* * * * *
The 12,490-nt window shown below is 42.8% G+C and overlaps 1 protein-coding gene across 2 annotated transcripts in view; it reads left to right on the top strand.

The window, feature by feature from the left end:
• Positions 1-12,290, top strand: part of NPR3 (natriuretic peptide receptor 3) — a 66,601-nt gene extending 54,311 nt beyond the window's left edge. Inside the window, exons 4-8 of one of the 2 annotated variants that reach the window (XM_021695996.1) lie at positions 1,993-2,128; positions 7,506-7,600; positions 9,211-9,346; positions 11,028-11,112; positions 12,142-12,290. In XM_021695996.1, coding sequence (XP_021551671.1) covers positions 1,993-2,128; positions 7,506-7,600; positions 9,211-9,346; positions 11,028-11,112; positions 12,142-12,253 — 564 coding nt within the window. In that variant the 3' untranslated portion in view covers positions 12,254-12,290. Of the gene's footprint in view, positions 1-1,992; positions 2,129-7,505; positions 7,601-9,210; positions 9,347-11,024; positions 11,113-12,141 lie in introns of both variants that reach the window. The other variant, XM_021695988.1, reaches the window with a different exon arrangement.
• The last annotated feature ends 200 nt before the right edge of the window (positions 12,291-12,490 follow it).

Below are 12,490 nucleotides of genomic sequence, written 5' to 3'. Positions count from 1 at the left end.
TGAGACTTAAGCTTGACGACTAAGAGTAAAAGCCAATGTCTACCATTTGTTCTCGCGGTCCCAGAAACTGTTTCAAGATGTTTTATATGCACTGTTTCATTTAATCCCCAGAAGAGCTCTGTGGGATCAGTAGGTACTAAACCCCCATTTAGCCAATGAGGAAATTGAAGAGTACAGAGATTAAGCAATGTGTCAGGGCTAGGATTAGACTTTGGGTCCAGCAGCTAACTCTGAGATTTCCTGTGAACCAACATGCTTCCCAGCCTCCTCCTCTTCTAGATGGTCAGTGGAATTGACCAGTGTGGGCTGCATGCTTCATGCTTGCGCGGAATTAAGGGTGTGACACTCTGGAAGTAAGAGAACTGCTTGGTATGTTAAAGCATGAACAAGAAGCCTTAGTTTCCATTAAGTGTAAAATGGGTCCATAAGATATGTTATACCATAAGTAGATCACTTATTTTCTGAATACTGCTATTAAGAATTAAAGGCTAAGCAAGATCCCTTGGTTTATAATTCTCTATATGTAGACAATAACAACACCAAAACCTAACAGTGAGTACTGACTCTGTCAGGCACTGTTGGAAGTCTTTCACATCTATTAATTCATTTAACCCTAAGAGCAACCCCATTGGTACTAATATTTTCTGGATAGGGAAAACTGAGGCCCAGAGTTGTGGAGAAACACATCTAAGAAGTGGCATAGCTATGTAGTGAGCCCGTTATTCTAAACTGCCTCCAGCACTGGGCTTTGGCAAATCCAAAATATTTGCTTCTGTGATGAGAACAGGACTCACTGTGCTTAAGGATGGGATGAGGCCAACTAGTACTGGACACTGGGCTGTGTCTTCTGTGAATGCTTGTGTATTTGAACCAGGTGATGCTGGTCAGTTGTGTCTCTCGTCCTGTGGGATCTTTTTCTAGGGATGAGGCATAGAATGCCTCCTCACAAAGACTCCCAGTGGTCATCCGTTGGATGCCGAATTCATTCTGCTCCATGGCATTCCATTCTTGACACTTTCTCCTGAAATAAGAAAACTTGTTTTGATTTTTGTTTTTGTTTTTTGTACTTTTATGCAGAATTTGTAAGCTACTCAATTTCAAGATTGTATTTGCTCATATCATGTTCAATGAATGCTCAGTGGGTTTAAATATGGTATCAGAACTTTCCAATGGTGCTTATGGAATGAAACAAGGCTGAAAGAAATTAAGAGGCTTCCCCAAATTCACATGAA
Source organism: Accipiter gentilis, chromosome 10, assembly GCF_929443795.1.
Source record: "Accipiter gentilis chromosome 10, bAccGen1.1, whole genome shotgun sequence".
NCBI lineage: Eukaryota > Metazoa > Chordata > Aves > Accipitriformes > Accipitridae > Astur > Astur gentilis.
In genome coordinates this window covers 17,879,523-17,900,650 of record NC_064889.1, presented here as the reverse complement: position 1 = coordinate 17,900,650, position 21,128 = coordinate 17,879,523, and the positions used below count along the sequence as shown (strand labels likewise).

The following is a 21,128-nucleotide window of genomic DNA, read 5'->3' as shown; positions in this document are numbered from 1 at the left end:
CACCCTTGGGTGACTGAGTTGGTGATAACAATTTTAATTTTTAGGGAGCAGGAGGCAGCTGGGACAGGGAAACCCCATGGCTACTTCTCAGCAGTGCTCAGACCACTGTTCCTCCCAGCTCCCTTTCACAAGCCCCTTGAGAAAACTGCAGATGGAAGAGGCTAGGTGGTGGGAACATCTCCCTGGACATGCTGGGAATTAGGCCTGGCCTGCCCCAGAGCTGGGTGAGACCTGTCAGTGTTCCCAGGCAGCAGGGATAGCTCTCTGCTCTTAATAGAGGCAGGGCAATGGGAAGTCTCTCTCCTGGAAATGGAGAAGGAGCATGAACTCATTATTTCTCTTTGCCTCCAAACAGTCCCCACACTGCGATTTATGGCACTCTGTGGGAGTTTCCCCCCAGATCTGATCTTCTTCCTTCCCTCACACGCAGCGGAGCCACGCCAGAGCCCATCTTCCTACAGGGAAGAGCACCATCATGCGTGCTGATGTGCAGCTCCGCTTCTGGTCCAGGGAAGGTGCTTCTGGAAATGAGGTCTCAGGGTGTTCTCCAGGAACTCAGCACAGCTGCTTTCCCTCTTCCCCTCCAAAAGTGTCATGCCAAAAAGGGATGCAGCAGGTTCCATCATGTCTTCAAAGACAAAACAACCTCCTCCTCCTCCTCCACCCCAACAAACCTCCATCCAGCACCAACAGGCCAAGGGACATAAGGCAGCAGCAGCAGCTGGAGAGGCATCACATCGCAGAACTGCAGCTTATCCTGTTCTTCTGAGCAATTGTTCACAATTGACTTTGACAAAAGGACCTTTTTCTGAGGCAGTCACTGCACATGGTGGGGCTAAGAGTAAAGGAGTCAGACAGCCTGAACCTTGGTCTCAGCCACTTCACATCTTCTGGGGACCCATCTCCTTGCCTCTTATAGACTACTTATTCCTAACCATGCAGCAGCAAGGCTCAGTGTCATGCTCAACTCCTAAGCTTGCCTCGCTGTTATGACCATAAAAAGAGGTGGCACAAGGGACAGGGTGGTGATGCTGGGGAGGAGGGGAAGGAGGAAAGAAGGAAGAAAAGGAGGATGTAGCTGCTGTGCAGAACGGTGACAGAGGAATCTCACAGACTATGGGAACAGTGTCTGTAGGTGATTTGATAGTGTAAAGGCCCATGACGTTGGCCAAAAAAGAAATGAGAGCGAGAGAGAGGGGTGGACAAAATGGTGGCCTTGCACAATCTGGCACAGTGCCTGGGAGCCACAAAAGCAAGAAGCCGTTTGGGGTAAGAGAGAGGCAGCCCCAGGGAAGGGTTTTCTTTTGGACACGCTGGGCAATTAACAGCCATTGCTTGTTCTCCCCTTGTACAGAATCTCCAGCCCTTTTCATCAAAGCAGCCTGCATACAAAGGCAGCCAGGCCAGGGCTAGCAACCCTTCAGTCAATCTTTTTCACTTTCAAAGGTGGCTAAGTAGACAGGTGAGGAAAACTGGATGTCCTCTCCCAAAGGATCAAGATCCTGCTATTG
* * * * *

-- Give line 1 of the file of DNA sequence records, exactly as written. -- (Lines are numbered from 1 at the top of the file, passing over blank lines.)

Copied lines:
The 12,490-nt window shown below is 42.8% G+C and overlaps 1 protein-coding gene across 2 annotated transcripts in view; it reads left to right on the top strand.